We must plant the sea and herd its animals using the sea as farmers instead of hunters. That is what civilization is all about - farming replacing hunting.
Untapped Potential for Americans
Current Marine Production
U.S. marine aquaculture supplies about 3% of U.S. seafood consumption.
In 2020, marine aquaculture farms in the United States produced 90 million pounds of seafood valued at $430 million USD.
What is the EEZ?
The Exclusive Economic Zone (EEZ) is the United States' territorial waters beyond coastal state boundaries.
The EEZ encompasses 4.4 million square miles of ocean space.
A U.S. study estimated that 195 square miles of ocean, managed under existing regulations, could produce 1.3 billion pounds or more of high quality seafood.
Growth in Perspective
Farming of an area representing half the size of Delaware would double U.S. seafood production.
Farming an area the size of the Pentagon distributed across 4.4. million square miles of ocean space could produce 220 million pounds of fresh seafood and 50,000 farm and non-farm jobs.
Leading by Example
Import or lead the world in sustainable aquaculture development?
The U.S. is not a world leader in aquaculture production by volume or value, but we are a world leader in the thoughtful and rigorous development of regulatory and nonregulatory production practices, animal nutrition and health management, technological innovation, and the efficient processing and distribution of high-quality, wholesome seafood.
A variety of tenacious myths critical of marine aquaculture practiced in the United States have persisted for decades and presented as facts to the public and Congress. Those unfamiliar or critical of marine aquaculture often erroneously assume marine aquaculture-related environmental damage reported in other countries occurs in the United States or based assumptions on decades old information. Dramatic innovations in systems engineering, production and monitoring technologies, spatial planning and aquatic animal science have occurred in recent decades that quickly resolve outdated criticisms.
The reality is U.S. marine aquaculture farmers culture aquatic animals and plants within a very complicated and expensive legal, regulatory, husbandry and science-driven environment.
Current federal regulatory authorities, unilaterally or in partnership with the states, provide enforceable standards to protect navigation and nav-igational aids, water and benthic quality, food safety, drug and chemical use, aquatic animal health, endangered species, wild fishery stocks (with respect to potential aquaculture impacts to those populations), marine mammals, migratory birds and essential fish habitat.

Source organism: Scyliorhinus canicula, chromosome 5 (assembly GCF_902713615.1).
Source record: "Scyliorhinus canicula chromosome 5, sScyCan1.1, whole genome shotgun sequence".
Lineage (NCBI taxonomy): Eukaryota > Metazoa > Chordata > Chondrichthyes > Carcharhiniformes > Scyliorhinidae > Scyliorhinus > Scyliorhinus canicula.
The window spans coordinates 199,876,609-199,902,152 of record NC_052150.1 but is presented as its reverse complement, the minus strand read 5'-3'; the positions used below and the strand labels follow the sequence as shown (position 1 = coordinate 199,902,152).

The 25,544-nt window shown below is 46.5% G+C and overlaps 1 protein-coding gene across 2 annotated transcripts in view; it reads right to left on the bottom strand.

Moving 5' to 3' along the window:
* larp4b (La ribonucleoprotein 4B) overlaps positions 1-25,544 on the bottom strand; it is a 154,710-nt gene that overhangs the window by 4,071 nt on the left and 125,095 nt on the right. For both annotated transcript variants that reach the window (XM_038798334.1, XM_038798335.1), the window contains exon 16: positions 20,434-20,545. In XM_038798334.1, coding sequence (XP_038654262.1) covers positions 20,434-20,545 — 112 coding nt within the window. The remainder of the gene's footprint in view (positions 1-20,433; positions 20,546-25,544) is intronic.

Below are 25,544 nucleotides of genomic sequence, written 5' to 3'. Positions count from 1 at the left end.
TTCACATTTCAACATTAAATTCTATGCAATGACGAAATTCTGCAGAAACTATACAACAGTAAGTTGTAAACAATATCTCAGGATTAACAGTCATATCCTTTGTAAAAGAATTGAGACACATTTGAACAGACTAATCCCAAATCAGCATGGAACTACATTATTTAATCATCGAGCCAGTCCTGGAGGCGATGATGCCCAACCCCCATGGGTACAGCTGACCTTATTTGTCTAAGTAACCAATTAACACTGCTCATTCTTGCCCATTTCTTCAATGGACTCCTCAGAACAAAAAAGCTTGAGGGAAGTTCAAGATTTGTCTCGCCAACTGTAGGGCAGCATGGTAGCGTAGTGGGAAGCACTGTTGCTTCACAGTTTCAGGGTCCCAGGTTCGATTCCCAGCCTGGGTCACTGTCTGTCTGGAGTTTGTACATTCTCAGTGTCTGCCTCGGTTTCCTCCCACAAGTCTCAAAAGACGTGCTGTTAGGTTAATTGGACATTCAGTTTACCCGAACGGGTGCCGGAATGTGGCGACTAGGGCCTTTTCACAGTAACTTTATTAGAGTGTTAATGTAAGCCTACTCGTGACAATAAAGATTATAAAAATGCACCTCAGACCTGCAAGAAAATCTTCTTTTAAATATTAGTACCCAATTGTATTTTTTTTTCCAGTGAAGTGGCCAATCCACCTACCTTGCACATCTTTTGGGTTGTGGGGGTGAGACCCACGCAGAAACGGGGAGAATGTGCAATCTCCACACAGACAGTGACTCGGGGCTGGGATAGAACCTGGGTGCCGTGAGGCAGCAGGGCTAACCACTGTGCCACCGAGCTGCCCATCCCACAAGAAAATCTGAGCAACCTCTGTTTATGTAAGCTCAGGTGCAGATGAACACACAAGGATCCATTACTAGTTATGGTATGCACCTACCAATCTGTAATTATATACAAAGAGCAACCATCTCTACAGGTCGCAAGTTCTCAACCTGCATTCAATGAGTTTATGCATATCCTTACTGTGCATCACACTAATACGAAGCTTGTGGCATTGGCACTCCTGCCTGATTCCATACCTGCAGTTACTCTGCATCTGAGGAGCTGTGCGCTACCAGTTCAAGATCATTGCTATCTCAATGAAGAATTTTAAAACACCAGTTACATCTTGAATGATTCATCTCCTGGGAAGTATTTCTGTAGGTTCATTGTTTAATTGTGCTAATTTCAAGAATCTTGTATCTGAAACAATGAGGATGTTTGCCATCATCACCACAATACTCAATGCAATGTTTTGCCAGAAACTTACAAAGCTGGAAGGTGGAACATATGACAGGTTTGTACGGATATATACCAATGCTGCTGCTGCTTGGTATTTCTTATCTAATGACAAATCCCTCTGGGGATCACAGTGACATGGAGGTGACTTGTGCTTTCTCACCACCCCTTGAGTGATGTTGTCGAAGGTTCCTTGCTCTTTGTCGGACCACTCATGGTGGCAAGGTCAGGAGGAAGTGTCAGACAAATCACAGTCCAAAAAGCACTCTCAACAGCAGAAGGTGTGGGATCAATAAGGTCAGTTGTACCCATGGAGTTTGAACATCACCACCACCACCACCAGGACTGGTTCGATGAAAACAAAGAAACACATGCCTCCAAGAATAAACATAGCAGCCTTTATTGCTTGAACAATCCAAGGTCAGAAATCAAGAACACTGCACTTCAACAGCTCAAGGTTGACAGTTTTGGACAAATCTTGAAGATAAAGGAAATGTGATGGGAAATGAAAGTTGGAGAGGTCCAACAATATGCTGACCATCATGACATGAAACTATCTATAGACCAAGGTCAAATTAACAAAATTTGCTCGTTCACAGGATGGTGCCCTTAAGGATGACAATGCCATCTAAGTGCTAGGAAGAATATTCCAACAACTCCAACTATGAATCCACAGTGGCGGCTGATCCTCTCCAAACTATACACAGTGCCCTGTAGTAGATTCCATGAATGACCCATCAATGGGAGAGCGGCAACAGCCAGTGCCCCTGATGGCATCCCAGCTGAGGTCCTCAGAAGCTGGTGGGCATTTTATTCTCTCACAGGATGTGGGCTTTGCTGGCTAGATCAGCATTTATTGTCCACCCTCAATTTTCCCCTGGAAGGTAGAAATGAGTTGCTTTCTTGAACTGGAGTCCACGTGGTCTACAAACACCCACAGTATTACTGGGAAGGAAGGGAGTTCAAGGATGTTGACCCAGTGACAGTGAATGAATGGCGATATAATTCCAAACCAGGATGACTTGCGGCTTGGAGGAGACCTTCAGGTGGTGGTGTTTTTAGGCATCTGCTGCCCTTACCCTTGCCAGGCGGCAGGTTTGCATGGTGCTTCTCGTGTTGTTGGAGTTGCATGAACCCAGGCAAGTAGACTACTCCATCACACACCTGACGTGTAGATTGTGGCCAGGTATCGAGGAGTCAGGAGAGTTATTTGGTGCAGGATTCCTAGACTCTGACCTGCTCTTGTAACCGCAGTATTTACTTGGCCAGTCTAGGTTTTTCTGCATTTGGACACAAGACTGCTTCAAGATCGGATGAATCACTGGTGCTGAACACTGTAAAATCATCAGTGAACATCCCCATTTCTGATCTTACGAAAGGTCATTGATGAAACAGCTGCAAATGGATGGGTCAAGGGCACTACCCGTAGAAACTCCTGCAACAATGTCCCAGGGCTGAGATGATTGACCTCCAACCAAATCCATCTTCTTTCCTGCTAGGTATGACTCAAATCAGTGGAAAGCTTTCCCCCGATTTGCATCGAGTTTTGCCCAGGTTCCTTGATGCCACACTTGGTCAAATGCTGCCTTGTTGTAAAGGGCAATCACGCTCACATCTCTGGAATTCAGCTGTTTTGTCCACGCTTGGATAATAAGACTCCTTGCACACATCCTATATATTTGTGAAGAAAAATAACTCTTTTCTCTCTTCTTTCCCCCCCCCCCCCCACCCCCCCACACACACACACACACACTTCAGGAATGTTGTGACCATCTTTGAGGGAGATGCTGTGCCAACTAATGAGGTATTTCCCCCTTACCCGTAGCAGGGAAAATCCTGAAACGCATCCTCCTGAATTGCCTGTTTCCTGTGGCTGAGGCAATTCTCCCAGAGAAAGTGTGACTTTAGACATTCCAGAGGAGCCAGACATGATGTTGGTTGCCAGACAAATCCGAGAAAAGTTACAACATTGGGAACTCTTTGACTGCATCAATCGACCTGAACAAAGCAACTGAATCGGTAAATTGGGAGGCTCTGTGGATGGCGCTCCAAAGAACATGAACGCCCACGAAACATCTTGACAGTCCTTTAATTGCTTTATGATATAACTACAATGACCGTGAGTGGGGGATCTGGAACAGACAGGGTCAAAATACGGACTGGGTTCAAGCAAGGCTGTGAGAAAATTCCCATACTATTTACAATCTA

The existing and newly proposed aquaculture permitting procedures also provide an opportunity for coastal states to comment on proposed federal operational permits associated with offshore marine aquaculture.
Existing laws applicable to aquaculture operations include, but are not limited to:
- Agricultural Marketing Act
- Animal Health Protection Act
- Animal Medicinal Use Drug Clarification Act
- Coastal Zone Management Act
- Endangered Species Act
- Federal Food Drug and Cosmetic Act
- Federal Insecticide, Fungicide, and Rodenticide Act
- Fish and Wildlife Coordination Act
- Federal Water Pollution Control Act (Clean Water Act)
- Food Safety Modernization Act
- Lacey Act
- Magnuson-Stevens Fishery Conservation and Management Act
- Moving Ahead for Progress in the 21st Century Act
- Marine Mammal Protection Act
- Migratory Bird Protection Act
- Minor Use and Minor Species Animal Health Act
- National Environmental Policy Act
- National Historic Preservation Act
- National Marine Sanctuary Resources Act
- National Invasive Species Act
- Non-indigenous Aquatic Nuisance Prevention and Control Act
- Outer Continental Shelf Lands Act
- Rivers and Harbors Act
Through Executive Order, rulemaking, judicial rulings and an opportunity to comment on significant federal permitting by other federal agencies, the following agencies have an important regulatory role relative to offshore aquaculture:
- U.S. Environmental Protection Agency
- U.S. Department of Agriculture
- U.S. Army Corps of Engineers
- U.S. Coast Guard
- U. S. Department of Defense
- U.S. Department of Interior
- National Oceanic and Atmospheric Administration
- Federal Aviation Administration
- State agencies (agriculture, natural resources, and environ-mental protection)
It is also important to note that coastal states are provided an opportunity to comment on proposed federal permits and leases associated with offshore marine aquaculture through the Coastal Zone Management Act.